CTAHR NEWS
Pigs and Papaya 8 April 2020

Pigs and Papaya

CTAHR Extension is helping two industries save each other

The pig farmers had no feed for their pigs. The papaya farmers had no market for their papayas. But CTAHR brought them together. Extension livestock agent Mike DuPonte, a member of the Hawaii Island Pork Association, is coordinating with Hawaii Papaya Industry Association president Eric Weinert to feed surplus papayas to the pigs.

Vet Humor 14 February 2020

Vet Humor

Alumnus publishes veterinary joke book

Love animals and need a laugh? Tyler Primavera, an ANSC major who graduated from CTAHR a few years ago, has published a book of jokes about animals and vet school. Tyler, originally from Kailua, is now a veterinary student in Italy and is showing that the serious business of learning to be a veterinarian doesn’t have to be so serious after all!

What Will the Cattle Eat? 23 December 2019

What Will the Cattle Eat?

CTAHR tackles spittlebug infestations on Hawai‘i Island

A recent article in Hawaii Tribune Herald noted that Mark Thorne, Extension specialist with the Department of Human Nutrition, Food & Animal Sciences, is working with the Kona livestock community to combat the two-line spittlebug (TLSB), a recently discovered pasture pest. They "pose a significant economic threat to the Hawai‘i livestock industry,” he says.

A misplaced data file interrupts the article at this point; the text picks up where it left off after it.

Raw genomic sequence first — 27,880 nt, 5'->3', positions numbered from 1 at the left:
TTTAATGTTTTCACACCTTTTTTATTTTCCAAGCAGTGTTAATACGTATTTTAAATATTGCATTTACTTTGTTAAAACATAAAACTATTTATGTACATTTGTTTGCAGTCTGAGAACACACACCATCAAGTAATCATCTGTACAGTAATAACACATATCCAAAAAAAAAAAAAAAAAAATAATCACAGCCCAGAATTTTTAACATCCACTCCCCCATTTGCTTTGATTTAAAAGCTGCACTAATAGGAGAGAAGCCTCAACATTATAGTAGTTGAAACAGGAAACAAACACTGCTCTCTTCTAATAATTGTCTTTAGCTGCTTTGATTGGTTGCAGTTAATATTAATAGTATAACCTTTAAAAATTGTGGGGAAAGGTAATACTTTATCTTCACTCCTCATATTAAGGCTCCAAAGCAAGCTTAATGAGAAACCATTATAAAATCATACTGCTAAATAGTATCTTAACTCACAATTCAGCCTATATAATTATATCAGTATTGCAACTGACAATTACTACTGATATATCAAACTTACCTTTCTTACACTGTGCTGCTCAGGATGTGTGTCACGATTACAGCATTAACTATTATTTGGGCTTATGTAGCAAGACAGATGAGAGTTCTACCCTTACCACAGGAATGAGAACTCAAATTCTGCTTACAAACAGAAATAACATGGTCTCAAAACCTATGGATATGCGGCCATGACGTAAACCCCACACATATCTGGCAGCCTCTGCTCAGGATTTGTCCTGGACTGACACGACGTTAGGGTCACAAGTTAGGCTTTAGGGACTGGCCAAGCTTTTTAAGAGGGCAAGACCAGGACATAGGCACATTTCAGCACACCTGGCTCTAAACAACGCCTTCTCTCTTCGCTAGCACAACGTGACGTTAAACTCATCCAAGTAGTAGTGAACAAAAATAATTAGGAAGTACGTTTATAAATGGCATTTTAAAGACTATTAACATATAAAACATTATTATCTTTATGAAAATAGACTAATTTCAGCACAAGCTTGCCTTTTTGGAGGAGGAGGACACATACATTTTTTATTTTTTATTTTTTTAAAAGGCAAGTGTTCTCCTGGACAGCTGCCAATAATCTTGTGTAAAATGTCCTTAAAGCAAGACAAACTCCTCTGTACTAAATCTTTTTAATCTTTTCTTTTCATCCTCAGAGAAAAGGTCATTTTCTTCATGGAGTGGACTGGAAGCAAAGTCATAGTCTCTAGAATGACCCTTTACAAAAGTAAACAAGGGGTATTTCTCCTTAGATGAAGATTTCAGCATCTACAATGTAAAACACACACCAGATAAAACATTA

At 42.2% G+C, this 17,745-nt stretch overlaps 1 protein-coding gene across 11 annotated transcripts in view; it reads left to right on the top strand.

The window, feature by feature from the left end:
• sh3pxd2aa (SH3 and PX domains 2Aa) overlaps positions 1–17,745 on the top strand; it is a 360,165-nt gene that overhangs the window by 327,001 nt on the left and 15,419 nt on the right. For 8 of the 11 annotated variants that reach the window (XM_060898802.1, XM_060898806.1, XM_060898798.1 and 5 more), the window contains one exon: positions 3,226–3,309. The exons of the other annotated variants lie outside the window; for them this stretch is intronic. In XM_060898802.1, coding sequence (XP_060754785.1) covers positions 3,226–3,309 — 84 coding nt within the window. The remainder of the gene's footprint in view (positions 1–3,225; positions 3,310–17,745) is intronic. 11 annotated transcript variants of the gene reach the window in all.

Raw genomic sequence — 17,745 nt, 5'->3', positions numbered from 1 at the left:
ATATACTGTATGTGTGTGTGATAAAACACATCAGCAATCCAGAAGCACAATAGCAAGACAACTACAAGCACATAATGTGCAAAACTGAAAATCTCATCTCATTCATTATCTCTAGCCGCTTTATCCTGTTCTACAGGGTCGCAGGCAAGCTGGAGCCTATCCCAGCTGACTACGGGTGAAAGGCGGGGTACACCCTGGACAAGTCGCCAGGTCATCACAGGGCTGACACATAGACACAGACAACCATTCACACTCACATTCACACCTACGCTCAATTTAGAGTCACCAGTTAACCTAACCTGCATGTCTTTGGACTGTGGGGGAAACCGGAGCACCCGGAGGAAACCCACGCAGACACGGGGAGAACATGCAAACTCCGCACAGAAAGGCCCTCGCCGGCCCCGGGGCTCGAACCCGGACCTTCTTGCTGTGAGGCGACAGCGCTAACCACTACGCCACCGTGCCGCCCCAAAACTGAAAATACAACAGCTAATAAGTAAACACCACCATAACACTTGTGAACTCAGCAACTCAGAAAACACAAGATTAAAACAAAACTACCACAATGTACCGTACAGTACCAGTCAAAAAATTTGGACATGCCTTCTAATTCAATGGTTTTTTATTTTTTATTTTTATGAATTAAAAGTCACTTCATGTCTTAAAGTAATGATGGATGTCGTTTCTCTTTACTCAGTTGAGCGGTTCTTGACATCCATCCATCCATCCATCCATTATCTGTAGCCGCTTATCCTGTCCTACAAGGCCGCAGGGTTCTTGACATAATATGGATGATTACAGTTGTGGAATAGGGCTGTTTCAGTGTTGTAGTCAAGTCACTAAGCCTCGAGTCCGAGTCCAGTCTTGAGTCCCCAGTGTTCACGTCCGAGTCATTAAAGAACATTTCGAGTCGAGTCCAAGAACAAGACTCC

Get Schooled on Aquaculture 23 December 2019

Get Schooled on Aquaculture

Researchers present mini-symposium January 15

Andre Seale in the Department of Human Nutrition, Food and Animal Sciences will host an international mini-symposium, “Approaches for Experimental Challenges in Aquaculture Research,” with Darren Okimoto and Darren Lerner from UH Sea Grant on January 15. Other CTAHR presenters include Fritzie Celino-Brady and Rajesh Jha.

Fish and the Water They Live In 12 December 2019

Fish and the Water They Live In

Two new studies show how environmental factors affect tilapia

Andre Seale (Department of Human Nutrition, Food and Animal Sciences) and collaborators have published two new studies on aquacultured tilapia, a common and adaptable farmed fish in the Islands. Both discuss the ways the fish are affected by the water they are raised in and other environmental conditions, including salinity, light and darkness, and chemicals.

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